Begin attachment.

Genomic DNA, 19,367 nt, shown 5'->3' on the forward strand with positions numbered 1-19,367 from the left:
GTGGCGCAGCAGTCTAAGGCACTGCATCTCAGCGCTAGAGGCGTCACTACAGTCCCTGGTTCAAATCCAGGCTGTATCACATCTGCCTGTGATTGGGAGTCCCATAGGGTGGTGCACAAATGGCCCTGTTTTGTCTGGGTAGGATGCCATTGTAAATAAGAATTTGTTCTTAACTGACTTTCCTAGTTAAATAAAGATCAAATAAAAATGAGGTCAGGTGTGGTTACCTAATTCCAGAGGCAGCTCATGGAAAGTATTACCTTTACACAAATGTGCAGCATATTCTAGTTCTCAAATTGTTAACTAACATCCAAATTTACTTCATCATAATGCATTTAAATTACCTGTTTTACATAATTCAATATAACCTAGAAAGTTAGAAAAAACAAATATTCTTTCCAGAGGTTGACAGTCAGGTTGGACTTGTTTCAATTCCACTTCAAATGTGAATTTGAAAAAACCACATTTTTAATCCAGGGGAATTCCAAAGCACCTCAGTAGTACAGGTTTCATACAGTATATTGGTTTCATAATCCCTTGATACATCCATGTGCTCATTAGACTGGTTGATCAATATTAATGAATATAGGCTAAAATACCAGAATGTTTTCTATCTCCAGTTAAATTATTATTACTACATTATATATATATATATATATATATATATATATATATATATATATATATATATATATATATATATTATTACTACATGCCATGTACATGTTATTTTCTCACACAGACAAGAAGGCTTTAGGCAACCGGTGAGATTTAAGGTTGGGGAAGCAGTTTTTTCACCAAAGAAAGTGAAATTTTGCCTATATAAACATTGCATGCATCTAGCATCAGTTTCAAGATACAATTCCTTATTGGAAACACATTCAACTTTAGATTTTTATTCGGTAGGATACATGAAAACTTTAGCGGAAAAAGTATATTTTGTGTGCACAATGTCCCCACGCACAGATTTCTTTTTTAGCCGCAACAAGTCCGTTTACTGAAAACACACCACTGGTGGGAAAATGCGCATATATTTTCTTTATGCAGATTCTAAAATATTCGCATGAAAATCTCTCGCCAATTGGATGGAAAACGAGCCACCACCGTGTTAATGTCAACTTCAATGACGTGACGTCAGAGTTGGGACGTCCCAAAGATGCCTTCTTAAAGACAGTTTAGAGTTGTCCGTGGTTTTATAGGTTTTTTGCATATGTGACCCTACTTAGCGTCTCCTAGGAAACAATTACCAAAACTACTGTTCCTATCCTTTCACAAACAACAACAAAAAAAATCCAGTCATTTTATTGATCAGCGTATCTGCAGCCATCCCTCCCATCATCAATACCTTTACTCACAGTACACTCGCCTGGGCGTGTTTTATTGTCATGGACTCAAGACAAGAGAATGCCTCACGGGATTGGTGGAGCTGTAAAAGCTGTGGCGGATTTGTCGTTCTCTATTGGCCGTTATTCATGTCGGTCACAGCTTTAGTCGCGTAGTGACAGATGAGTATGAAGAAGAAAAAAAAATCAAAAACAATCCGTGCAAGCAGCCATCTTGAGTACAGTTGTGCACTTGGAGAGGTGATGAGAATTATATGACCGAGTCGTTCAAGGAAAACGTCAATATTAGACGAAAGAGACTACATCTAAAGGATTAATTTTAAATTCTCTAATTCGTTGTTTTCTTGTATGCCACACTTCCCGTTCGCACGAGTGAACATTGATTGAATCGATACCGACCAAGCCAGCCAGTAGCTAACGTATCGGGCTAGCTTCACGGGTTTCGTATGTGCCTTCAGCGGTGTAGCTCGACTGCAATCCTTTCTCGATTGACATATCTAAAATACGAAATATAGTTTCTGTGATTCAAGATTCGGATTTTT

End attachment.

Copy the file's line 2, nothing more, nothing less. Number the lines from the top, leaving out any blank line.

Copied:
GTGGCGCAGCAGTCTAAGGCACTGCATCTCAGCGCTAGAGGCGTCACTACAGTCCCTGGTTCAAATCCAGGCTGTATCACATCTGCCTGTGATTGGGAGTCCCATAGGGTGGTGCACAAATGGCCCTGTTTTGTCTGGGTAGGATGCCATTGTAAATAAGAATTTGTTCTTAACTGACTTTCCTAGTTAAATAAAGATCAAATAAAAATGAGGTCAGGTGTGGTTACCTAATTCCAGAGGCAGCTCATGGAAAGTATTACCTTTACACAAATGTGCAGCATATTCTAGTTCTCAAATTGTTAACTAACATCCAAATTTACTTCATCATAATGCATTTAAATTACCTGTTTTACATAATTCAATATAACCTAGAAAGTTAGAAAAAACAAATATTCTTTCCAGAGGTTGACAGTCAGGTTGGACTTGTTTCAATTCCACTTCAAATGTGAATTTGAAAAAACCACATTTTTAATCCAGGGGAATTCCAAAGCACCTCAGTAGTACAGGTTTCATACAGTATATTGGTTTCATAATCCCTTGATACATCCATGTGCTCATTAGACTGGTTGATCAATATTAATGAATATAGGCTAAAATACCAGAATGTTTTCTATCTCCAGTTAAATTATTATTACTACATTATATATATATATATATATATATATATATATATATATATATATATATATATATATATATATATTATTACTACATGCCATGTACATGTTATTTTCTCACACAGACAAGAAGGCTTTAGGCAACCGGTGAGATTTAAGGTTGGGGAAGCAGTTTTTTCACCAAAGAAAGTGAAATTTTGCCTATATAAACATTGCATGCATCTAGCATCAGTTTCAAGATACAATTCCTTATTGGAAACACATTCAACTTTAGATTTTTATTCGGTAGGATACATGAAAACTTTAGCGGAAAAAGTATATTTTGTGTGCACAATGTCCCCACGCACAGATTTCTTTTTTAGCCGCAACAAGTCCGTTTACTGAAAACACACCACTGGTGGGAAAATGCGCATATATTTTCTTTATGCAGATTCTAAAATATTCGCATGAAAATCTCTCGCCAATTGGATGGAAAACGAGCCACCACCGTGTTAATGTCAACTTCAATGACGTGACGTCAGAGTTGGGACGTCCCAAAGATGCCTTCTTAAAGACAGTTTAGAGTTGTCCGTGGTTTTATAGGTTTTTTGCATATGTGACCCTACTTAGCGTCTCCTAGGAAACAATTACCAAAACTACTGTTCCTATCCTTTCACAAACAACAACAAAAAAAATCCAGTCATTTTATTGATCAGCGTATCTGCAGCCATCCCTCCCATCATCAATACCTTTACTCACAGTACACTCGCCTGGGCGTGTTTTATTGTCATGGACTCAAGACAAGAGAATGCCTCACGGGATTGGTGGAGCTGTAAAAGCTGTGGCGGATTTGTCGTTCTCTATTGGCCGTTATTCATGTCGGTCACAGCTTTAGTCGCGTAGTGACAGATGAGTATGAAGAAGAAAAAAAAATCAAAAACAATCCGTGCAAGCAGCCATCTTGAGTACAGTTGTGCACTTGGAGAGGTGATGAGAATTATATGACCGAGTCGTTCAAGGAAAACGTCAATATTAGACGAAAGAGACTACATCTAAAGGATTAATTTTAAATTCTCTAATTCGTTGTTTTCTTGTATGCCACACTTCCCGTTCGCACGAGTGAACATTGATTGAATCGATACCGACCAAGCCAGCCAGTAGCTAACGTATCGGGCTAGCTTCACGGGTTTCGTATGTGCCTTCAGCGGTGTAGCTCGACTGCAATCCTTTCTCGATTGACATATCTAAAATACGAAATATAGTTTCTGTGATTCAAGATTCGGATTTTT